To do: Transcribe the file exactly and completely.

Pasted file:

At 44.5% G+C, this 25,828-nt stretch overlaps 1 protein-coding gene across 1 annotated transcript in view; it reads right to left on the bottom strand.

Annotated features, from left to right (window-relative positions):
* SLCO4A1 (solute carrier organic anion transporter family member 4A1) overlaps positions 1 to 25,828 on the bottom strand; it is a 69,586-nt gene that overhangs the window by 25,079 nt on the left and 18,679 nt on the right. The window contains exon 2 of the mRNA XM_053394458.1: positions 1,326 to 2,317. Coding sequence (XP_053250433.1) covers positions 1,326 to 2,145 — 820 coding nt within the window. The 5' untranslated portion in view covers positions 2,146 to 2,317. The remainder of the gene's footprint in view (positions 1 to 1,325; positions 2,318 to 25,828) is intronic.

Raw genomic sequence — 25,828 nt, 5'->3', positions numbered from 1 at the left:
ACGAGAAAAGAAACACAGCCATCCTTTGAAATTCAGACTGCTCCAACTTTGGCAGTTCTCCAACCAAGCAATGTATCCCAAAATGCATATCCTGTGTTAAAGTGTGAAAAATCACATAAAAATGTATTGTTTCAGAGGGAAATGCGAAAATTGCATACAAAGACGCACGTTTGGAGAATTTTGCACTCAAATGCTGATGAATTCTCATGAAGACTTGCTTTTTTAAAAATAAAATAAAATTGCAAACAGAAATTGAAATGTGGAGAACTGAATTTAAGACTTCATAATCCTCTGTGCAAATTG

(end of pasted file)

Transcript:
At 44.5% G+C, this 25,828-nt stretch overlaps 1 protein-coding gene across 1 annotated transcript in view; it reads right to left on the bottom strand.

Annotated features, from left to right (window-relative positions):
* SLCO4A1 (solute carrier organic anion transporter family member 4A1) overlaps positions 1 to 25,828 on the bottom strand; it is a 69,586-nt gene that overhangs the window by 25,079 nt on the left and 18,679 nt on the right. The window contains exon 2 of the mRNA XM_053394458.1: positions 1,326 to 2,317. Coding sequence (XP_053250433.1) covers positions 1,326 to 2,145 — 820 coding nt within the window. The 5' untranslated portion in view covers positions 2,146 to 2,317. The remainder of the gene's footprint in view (positions 1 to 1,325; positions 2,318 to 25,828) is intronic.

Raw genomic sequence — 25,828 nt, 5'->3', positions numbered from 1 at the left:
ACGAGAAAAGAAACACAGCCATCCTTTGAAATTCAGACTGCTCCAACTTTGGCAGTTCTCCAACCAAGCAATGTATCCCAAAATGCATATCCTGTGTTAAAGTGTGAAAAATCACATAAAAATGTATTGTTTCAGAGGGAAATGCGAAAATTGCATACAAAGACGCACGTTTGGAGAATTTTGCACTCAAATGCTGATGAATTCTCATGAAGACTTGCTTTTTTAAAAATAAAATAAAATTGCAAACAGAAATTGAAATGTGGAGAACTGAATTTAAGACTTCATAATCCTCTGTGCAAATTG